It started when I was 24, over dinner in the Meatpacking District near the club he owned. “I love you,” he said, “but I promised I would never have kids with anyone but her.” It was so ludicrous, and he was so French, so ce n’est pas ma faute, there was nothing I could do but wish him well. We parted as friends. When she arrived from Paris, he suggested we become friends, that she practice her English, that I show her around town, which never happened. And then a few months later, after they were officially engaged, he suggested something else:
“What would you think about being my mistress?”
This was my first inkling that staying friends with men after they’d gotten married would not be as simple as I had hoped.
That turned out to be relatively easy to resolve, after a little academic questioning about whether this was actual French relationship policy. I said no, he said he understood, he hoped I’d change my mind, and I never did, committing to the inevitable drifting apart. But even the friendships that didn’t peak with a proposal of philandering have been inevitably, painfully complicated by marriage: not mine, but theirs.
On the question of “Can men and women really be friends?” I’ve always come down squarely in the middle of Harry and Sally. The sex part gets in the way, unless you resolve the sex part, in which case friendship is more than possible. And whether it’s a confirmed mutual lack of attraction, or an attraction that has sparked and then fizzled out, resolution is definitely possible. My male friendships have been a particular joy in my life, different from my female friendships, but valuable, delightful, and joyful in their simplicity and ease, surprising in their occasional depth when jobs were lost or bad dates shattered my confidence. But then, they arrived:
A few at a time, then several at once: great first dates, college friends, coworkers, turned into girlfriends and fiancées. For the most part, the bumps were few, but awkward: my spare bedroom deemed an inappropriate sublet for a guy I’d been friends with for six years because of the three months we’d dated, dinners canceled as his schedule is packed with events for two, and worst of all, the drinks dates full of mournful looks and expressions of fear and uncertainty about his relationship’s future, generally followed within three months by a proposal announcement. I’ve gotten better, with time, about recognizing these before they happen, because sometimes, people really aren’t your friends after all.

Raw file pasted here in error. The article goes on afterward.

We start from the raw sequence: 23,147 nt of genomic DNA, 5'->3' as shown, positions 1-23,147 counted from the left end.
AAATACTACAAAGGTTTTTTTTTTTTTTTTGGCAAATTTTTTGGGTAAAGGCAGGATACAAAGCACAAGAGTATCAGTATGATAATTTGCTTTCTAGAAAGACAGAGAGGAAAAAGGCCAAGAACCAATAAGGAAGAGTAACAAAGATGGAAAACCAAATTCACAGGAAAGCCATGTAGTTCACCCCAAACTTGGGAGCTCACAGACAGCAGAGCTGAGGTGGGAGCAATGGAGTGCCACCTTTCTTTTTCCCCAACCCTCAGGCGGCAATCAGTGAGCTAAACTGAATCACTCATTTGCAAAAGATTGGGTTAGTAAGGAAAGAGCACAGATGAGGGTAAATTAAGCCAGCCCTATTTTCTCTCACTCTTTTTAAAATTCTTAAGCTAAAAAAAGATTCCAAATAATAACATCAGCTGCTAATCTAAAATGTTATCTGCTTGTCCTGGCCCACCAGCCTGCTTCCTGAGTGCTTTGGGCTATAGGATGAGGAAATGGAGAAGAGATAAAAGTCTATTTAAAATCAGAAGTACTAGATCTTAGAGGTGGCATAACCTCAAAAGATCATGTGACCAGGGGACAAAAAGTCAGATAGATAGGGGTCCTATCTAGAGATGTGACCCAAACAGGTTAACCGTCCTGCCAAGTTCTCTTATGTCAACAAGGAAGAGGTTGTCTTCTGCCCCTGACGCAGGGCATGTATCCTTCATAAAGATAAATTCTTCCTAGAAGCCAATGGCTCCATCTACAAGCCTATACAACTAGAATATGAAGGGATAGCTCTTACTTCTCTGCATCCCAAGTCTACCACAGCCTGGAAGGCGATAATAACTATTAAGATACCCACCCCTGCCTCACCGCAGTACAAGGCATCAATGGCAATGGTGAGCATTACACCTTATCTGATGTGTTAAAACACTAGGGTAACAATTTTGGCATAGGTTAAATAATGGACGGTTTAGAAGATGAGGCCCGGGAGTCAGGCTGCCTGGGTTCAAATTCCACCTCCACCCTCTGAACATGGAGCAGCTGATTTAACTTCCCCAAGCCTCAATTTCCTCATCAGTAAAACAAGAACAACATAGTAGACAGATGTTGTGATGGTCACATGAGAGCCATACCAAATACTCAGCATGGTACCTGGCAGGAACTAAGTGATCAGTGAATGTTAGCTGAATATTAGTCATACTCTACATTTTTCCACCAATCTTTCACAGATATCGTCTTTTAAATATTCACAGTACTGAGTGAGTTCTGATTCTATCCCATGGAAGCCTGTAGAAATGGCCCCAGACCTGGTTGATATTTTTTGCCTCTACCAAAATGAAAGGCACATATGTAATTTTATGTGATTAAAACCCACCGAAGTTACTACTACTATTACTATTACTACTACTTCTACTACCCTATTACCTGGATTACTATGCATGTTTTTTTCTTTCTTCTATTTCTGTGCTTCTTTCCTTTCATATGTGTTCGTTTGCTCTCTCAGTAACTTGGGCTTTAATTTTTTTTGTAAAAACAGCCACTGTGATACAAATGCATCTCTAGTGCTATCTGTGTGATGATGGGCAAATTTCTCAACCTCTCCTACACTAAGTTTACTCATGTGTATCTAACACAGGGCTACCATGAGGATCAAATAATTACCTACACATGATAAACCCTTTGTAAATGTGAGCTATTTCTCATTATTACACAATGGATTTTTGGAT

Some of this is the classic single girl’s lament: it’s not just tax benefits you lose by failing to couple off. There’s a certain safety, a seal of social approval that’s incurred upon you when you’re part of a couple. You can be couple friends, if that’s the only way to see your friend, while your significant others make polite small talk and get to know each other with time. And like any woman, I understand the fear of the ex-girlfriend, the other woman. I feel the same way that you do about my boyfriends, despite my feminist heart. I hear that little voice that says, “Sure, it’s up to him to stray…but SHE doesn’t have to make it easy for him.” We worry that if they crossed that line once, it’s easier to cross it again, even though the opposite is just as true: once we’ve tried it and decided we’re over it, why would we go there again? Your man has no sexy mystery left for someone who’s already said goodbye; best you worry about someone who doesn’t know how annoying he can be. And even when there’s no romantic history there, there’s always that lingering question: what does she have that I don’t? Or rather, what does he get from her that he doesn’t get from me?
The answer, ladies, is as banal as what your guy gets from all his friends. We play a sport together that you don’t play, or we go see weird movies together that you don’t want to see anyway, or we simply talk shit endlessly about people we’ve known for years while simultaneously loving them with a fierceness you don’t feel for them (because honestly, they are kind of lame). And it’s this that I miss the most. Whether they’re old friends or just great friends, we only get so many of them in life, and you’ve just taken one of mine somewhere I can’t always follow.
So why should you care? Because what I do that his male friends don’t (or at least, I do it better) is KEEP him in your relationship. Whether he’s flirting or panicking or simply in the mood to geek out, the female friend is the safety valve you didn’t know your relationship had. Because I am a safe space: I will not touch him, I will not encourage him to do anything stupid, and I will send him right home after we’re done talking about the same stupid things we always talk about because I have a date to meet afterward. Because I know you make him happy, and I want to see him happy—because I love him, too.